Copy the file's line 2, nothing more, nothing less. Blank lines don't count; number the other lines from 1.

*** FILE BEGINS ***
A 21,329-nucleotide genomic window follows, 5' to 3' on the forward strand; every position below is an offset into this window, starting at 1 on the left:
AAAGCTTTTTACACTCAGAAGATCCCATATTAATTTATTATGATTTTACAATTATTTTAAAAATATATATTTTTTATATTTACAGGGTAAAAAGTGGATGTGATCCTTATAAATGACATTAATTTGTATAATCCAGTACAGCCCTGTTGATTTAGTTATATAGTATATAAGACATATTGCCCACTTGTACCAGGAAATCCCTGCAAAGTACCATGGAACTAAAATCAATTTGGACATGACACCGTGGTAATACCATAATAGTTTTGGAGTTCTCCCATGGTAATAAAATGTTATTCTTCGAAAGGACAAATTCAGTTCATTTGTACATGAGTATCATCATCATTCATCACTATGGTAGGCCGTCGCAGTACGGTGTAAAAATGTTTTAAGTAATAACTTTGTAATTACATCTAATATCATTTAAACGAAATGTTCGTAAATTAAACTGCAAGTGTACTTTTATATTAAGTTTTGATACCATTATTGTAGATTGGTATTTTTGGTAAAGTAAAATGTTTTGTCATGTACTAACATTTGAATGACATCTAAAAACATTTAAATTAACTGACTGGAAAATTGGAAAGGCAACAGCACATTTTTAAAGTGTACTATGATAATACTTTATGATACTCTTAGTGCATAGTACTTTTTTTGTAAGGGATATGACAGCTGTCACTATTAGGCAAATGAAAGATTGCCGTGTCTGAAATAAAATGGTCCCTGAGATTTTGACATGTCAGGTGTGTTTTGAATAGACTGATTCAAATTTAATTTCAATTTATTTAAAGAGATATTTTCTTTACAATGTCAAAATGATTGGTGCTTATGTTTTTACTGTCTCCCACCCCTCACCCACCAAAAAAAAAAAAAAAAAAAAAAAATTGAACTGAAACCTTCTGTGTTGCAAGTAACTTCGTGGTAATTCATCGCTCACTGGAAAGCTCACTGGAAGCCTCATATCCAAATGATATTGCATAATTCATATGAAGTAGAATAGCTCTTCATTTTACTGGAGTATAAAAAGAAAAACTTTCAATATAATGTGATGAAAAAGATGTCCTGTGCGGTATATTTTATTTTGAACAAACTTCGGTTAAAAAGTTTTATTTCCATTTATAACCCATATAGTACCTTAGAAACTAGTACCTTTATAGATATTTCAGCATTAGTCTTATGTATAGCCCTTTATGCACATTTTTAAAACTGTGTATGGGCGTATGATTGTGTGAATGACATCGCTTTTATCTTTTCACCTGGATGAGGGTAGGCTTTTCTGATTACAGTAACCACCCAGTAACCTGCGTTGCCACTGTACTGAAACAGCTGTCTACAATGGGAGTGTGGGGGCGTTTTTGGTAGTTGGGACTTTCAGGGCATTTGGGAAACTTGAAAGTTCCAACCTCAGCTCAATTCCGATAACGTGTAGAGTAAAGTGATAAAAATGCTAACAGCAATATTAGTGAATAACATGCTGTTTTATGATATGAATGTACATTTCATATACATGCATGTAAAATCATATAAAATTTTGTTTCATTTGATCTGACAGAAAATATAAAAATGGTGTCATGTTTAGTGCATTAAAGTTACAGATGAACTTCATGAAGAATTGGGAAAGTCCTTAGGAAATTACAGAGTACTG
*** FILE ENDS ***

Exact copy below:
AAAGCTTTTTACACTCAGAAGATCCCATATTAATTTATTATGATTTTACAATTATTTTAAAAATATATATTTTTTATATTTACAGGGTAAAAAGTGGATGTGATCCTTATAAATGACATTAATTTGTATAATCCAGTACAGCCCTGTTGATTTAGTTATATAGTATATAAGACATATTGCCCACTTGTACCAGGAAATCCCTGCAAAGTACCATGGAACTAAAATCAATTTGGACATGACACCGTGGTAATACCATAATAGTTTTGGAGTTCTCCCATGGTAATAAAATGTTATTCTTCGAAAGGACAAATTCAGTTCATTTGTACATGAGTATCATCATCATTCATCACTATGGTAGGCCGTCGCAGTACGGTGTAAAAATGTTTTAAGTAATAACTTTGTAATTACATCTAATATCATTTAAACGAAATGTTCGTAAATTAAACTGCAAGTGTACTTTTATATTAAGTTTTGATACCATTATTGTAGATTGGTATTTTTGGTAAAGTAAAATGTTTTGTCATGTACTAACATTTGAATGACATCTAAAAACATTTAAATTAACTGACTGGAAAATTGGAAAGGCAACAGCACATTTTTAAAGTGTACTATGATAATACTTTATGATACTCTTAGTGCATAGTACTTTTTTTGTAAGGGATATGACAGCTGTCACTATTAGGCAAATGAAAGATTGCCGTGTCTGAAATAAAATGGTCCCTGAGATTTTGACATGTCAGGTGTGTTTTGAATAGACTGATTCAAATTTAATTTCAATTTATTTAAAGAGATATTTTCTTTACAATGTCAAAATGATTGGTGCTTATGTTTTTACTGTCTCCCACCCCTCACCCACCAAAAAAAAAAAAAAAAAAAAAAAATTGAACTGAAACCTTCTGTGTTGCAAGTAACTTCGTGGTAATTCATCGCTCACTGGAAAGCTCACTGGAAGCCTCATATCCAAATGATATTGCATAATTCATATGAAGTAGAATAGCTCTTCATTTTACTGGAGTATAAAAAGAAAAACTTTCAATATAATGTGATGAAAAAGATGTCCTGTGCGGTATATTTTATTTTGAACAAACTTCGGTTAAAAAGTTTTATTTCCATTTATAACCCATATAGTACCTTAGAAACTAGTACCTTTATAGATATTTCAGCATTAGTCTTATGTATAGCCCTTTATGCACATTTTTAAAACTGTGTATGGGCGTATGATTGTGTGAATGACATCGCTTTTATCTTTTCACCTGGATGAGGGTAGGCTTTTCTGATTACAGTAACCACCCAGTAACCTGCGTTGCCACTGTACTGAAACAGCTGTCTACAATGGGAGTGTGGGGGCGTTTTTGGTAGTTGGGACTTTCAGGGCATTTGGGAAACTTGAAAGTTCCAACCTCAGCTCAATTCCGATAACGTGTAGAGTAAAGTGATAAAAATGCTAACAGCAATATTAGTGAATAACATGCTGTTTTATGATATGAATGTACATTTCATATACATGCATGTAAAATCATATAAAATTTTGTTTCATTTGATCTGACAGAAAATATAAAAATGGTGTCATGTTTAGTGCATTAAAGTTACAGATGAACTTCATGAAGAATTGGGAAAGTCCTTAGGAAATTACAGAGTACTG